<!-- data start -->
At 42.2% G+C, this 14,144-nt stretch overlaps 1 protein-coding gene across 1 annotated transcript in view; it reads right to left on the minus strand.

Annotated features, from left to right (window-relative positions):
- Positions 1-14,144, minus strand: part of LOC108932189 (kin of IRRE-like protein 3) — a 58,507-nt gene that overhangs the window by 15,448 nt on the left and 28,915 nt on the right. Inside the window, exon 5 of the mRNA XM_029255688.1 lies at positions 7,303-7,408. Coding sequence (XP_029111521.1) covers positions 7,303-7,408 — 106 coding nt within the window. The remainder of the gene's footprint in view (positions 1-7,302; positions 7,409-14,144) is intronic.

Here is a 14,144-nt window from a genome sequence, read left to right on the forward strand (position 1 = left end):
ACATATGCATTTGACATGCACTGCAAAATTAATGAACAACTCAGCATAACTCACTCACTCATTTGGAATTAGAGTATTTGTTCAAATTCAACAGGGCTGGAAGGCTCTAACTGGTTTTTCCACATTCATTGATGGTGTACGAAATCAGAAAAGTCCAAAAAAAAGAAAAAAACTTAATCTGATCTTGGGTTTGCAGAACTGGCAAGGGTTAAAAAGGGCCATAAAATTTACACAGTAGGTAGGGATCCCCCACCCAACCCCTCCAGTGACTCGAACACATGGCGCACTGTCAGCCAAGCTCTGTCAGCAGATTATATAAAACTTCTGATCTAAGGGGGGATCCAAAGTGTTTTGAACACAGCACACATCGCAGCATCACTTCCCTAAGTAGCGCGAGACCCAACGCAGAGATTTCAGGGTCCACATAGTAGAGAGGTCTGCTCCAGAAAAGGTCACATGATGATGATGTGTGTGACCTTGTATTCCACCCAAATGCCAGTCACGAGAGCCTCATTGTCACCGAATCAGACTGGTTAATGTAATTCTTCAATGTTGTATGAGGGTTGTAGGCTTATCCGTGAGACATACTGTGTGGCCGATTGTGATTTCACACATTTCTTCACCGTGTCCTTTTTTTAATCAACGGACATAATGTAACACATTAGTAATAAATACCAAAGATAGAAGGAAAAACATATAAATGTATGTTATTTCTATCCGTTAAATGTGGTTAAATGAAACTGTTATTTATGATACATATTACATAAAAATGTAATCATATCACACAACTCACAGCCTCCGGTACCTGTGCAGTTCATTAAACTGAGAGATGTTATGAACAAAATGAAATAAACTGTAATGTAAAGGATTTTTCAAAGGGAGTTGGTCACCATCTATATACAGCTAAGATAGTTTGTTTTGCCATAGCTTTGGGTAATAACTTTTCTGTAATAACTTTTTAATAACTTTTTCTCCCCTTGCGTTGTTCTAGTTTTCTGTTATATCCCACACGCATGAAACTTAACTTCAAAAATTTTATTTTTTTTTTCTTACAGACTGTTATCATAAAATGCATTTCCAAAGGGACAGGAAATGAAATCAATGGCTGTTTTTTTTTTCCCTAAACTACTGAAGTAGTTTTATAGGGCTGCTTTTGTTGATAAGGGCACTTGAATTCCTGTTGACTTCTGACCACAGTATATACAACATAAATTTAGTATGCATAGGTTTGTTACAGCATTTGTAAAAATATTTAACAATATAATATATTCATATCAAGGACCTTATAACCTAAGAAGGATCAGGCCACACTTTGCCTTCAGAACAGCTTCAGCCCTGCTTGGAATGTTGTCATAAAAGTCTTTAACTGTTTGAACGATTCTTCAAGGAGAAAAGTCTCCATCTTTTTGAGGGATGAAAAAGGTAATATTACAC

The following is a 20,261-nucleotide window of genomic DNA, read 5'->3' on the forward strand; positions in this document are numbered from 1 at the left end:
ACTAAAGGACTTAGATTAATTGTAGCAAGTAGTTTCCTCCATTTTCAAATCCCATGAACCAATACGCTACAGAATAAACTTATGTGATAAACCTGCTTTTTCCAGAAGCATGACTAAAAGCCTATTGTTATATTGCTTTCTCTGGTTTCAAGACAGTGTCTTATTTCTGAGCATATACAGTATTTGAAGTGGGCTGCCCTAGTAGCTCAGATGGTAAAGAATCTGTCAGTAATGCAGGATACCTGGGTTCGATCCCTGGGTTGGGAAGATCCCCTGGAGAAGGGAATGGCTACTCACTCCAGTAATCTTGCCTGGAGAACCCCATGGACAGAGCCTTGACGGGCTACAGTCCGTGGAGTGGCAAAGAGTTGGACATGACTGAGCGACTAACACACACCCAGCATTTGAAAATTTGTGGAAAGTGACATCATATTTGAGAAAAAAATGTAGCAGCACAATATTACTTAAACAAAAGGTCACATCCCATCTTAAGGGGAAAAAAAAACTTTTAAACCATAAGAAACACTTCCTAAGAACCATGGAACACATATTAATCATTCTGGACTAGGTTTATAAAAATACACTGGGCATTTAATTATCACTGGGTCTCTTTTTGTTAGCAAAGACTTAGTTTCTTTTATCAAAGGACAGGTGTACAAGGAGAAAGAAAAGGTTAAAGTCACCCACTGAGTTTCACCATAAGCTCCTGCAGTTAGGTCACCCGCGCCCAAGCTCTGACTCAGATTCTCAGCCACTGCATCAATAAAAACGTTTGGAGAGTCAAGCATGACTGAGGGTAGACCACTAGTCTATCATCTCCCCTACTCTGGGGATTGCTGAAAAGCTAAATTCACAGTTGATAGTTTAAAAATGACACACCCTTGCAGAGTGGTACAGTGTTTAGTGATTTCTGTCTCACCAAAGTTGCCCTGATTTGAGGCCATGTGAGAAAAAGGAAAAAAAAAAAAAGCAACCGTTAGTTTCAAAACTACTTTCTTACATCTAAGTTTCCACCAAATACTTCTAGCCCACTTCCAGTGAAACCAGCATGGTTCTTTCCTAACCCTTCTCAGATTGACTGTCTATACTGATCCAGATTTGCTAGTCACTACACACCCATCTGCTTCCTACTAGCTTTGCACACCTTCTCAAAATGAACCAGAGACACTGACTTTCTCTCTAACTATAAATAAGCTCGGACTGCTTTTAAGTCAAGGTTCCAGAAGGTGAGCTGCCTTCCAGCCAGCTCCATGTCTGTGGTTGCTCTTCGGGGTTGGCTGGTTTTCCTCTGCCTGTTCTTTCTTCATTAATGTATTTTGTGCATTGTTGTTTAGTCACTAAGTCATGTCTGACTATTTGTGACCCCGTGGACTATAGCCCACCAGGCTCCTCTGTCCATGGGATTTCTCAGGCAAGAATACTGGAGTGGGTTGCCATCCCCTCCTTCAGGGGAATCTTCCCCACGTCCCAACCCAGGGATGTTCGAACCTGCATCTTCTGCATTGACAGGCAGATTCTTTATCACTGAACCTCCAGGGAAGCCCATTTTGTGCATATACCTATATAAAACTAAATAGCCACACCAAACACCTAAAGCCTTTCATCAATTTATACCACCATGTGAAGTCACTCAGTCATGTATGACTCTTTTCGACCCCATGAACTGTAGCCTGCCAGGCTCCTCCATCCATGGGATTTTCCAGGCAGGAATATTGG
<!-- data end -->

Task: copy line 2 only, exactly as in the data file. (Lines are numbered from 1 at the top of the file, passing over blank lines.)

Annotated features, from left to right (window-relative positions):